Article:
«Expensive things interest me little if the value is merely in so many diamonds and pearls».

This is a quote by Peter Carl Fabergé, who considered himself an artist-jeweller, well aware of instilling in his works a creative value that went far beyond carats and Momme. Peter Carl Fabergé (1846-1920) descended from a Huguenot family originally from Picardy, forced to leave Catholic France in 1685 after the revocation of the Edict of Nantes which had until then guaranteed protection to French Protestants. Over the centuries and while heading East, his ancestors changed the original surname from Favri through Favry, Fabri, Fabrier to Faberge. It was Carl’s father, Gustav Faberge, arriving in St. Petersburg in the 1830s, who changed his surname to Fabergé and founded the goldsmith company of the same name that his son would lead to incomparable excellence. In 1864 Peter Carl completed a Grand Tour of Europe that would prove a turning point for him: he was welcomed and trained by great goldsmiths, he attended artistic and commercial courses, and visited museums across the continent. Returning to St. Petersburg, he was called to restore the masterpieces of the Jewellery Gallery of the Hermitage.

This allowed him to truly hone his knowledge of enamelling and the goldsmithing techniques of the past, thanks to which in 1882, now owner of his father’s jewellery, he showcased jewellery of exceptional workmanship at a pan-Russian exhibition in Moscow, which bewitched empress Maria Feodorovna, wife of Alexander III Romanov. From that moment fame and fortune were inseparable companions for Peter Carl Fabergé, who knew how to innovate the concept of colour in jewellery, exalting the shimmer of gems and using a fanciful and majestic enamel palette still unmatched today. In 1885 he was appointed official jeweller of the Imperial Court and in the same year the tsar commissioned him to make a special Easter egg for Maria Feodorovna to celebrate the twentieth anniversary of their engagement. It was the first of over 50 famous Easter eggs created by Peter Carl Fabergé, a masterpiece made with incredible skill that concealed its stunning surprise in a “matryoshka” structure: a white egg covered with matt enamel containing a golden yolk that in turn contained a golden hen concealing a miniature copy of the imperial crown with an egg-shaped ruby! Fabergé’s eggs soon became famous throughout Europe for their sophisticated creation and original themes they drew inspiration from each time (and which remained hidden also from the tsar until being presented with the gift!). When the Russian empire was dissolved, they suffered various fates: some were bought by the new government, while others were resold inside and outside Russia, or even destroyed or lost: nine are currently kept at the Fabergé Museum in St. Petersburg. They have unquestionably become part of the collective imagination as an emblem of magnificence, so much so that they appear, a century after their creation, in successful films such as 007 Octopussy, The Code, Ocean’s Twelve and The Intouchables!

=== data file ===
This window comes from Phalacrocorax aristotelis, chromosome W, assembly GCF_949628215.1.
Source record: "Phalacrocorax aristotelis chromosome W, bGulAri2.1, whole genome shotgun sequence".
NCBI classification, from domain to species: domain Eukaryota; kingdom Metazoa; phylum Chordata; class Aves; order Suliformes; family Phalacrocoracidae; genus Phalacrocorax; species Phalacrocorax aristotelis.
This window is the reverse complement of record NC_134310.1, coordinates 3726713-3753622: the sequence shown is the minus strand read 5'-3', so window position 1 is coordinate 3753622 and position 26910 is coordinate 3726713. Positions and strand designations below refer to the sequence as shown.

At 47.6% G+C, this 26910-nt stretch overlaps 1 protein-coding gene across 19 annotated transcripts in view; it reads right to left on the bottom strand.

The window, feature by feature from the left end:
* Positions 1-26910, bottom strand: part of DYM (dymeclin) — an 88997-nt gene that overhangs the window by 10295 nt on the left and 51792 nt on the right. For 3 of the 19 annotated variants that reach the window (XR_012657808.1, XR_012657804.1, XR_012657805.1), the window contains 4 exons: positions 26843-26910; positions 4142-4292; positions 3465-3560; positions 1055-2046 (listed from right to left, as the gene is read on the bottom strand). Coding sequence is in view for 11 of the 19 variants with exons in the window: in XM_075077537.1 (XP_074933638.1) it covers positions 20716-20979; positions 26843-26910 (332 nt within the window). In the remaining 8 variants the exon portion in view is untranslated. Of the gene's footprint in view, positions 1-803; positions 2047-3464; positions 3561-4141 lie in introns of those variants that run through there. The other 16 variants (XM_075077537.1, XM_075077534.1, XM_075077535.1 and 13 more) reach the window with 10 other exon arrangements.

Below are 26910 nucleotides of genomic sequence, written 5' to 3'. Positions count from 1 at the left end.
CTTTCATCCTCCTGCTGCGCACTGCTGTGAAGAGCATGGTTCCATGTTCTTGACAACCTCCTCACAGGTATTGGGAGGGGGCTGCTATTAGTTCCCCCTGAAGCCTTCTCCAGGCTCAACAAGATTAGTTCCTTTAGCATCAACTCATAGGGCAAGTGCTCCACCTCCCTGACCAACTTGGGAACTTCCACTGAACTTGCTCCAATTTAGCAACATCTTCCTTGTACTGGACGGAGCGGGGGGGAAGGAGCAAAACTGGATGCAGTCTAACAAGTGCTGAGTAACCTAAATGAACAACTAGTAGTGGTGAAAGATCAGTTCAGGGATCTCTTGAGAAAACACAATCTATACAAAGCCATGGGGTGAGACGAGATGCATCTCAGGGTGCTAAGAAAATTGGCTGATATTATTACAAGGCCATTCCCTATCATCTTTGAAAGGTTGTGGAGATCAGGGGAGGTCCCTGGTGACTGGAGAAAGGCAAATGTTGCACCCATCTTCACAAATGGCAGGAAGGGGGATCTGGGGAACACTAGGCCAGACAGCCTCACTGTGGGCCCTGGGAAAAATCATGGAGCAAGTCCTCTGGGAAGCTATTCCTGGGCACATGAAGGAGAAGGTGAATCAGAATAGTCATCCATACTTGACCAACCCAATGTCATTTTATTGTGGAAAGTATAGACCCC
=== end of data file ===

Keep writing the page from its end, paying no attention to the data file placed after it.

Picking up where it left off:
The twentieth century opened with the triumph of the Fabergé jewellery house at the Universal Exhibition in Paris, awards and honours came from all over Europe, the House, at the height of fame, was then the largest Russian goldsmith factory and employed over 500 craftsmen and designers, branches opened in Moscow, London and Kiev, throughout Europe but also in America and the Far East noble and royal, magnates and collectors competed to buy jewellery and creations: all the pieces, jewellery, objects, beautiful animal figurines were highly sought after. The Russian Revolution decreed in one fell swoop the end of the Romanovs and the end of the Maison, the factory was nationalised and entrusted to the Committee of Employees of the Company K. Fabergé, the stock in the warehouse was confiscated. Peter Carl secretly fled and eventually took refuge with his family in Switzerland where he died a few years later, a man that biographies describe as fragile and broken. The heirs founded Fabergé & Cie in Paris, but times and styles had changed and in 1951 the family lost the rights to the name and transferred them to an American entrepreneur. After several changes of ownership, in 1990 the historic German company Victor Mayer held a licence with the task of resuming production – the founder’s heirs are still Fabergé workmasters. The happy ending came in 2007, when the Pallinghurst Resources fund acquired the Fabergé brand from the multinational Unilever with all the associated rights and licenses and created the Fabergé ltd for the production of jewellery: the Fabergé name was finally reunited with the Fabergé family (Sarah Fabergé, great-granddaughter of Peter Carl, is now in charge of special projects). Since then, the house of Fabergé, taken over in 2013 by Gemfields Group, supplier of responsibly sourced coloured gemstones, has returned to compete on international markets, drawing inspiration from its extraordinary history but turning it into an artistic language fitting for today. Its pieces, the result of exceptional craftsmanship and technique, revive the sense of colour, creativity, festivity and the ability to surprise of the origins, combined with contemporary themes and techniques. In the last decade – almost to close a circle broken with the October Revolution – the maison – also a proud member of the Responsible Jewellery Council – has won major awards in the watch sector, has started important collaborations (such as the unforgettable ones in 2018 with Rolls-Royce for the creation of an extraordinary Imperial-style egg and the one in 2021 which resulted in a masterpiece like the Fabergé x Game of Thrones Egg), has played a leading role in celebratory exhibitions, and returned to grace fairs and glamorous events. Fabergé creations are available by appointment in the London boutique, where customers also have the opportunity to assist in creating bespoke pieces, “working” side by side with the designers of the maison, from Harrods to London, to the Dubai Mall, in the Houston boutique and at prestigious international stores. As well as online, at faberge.com: intangible bridge between past glories and future success.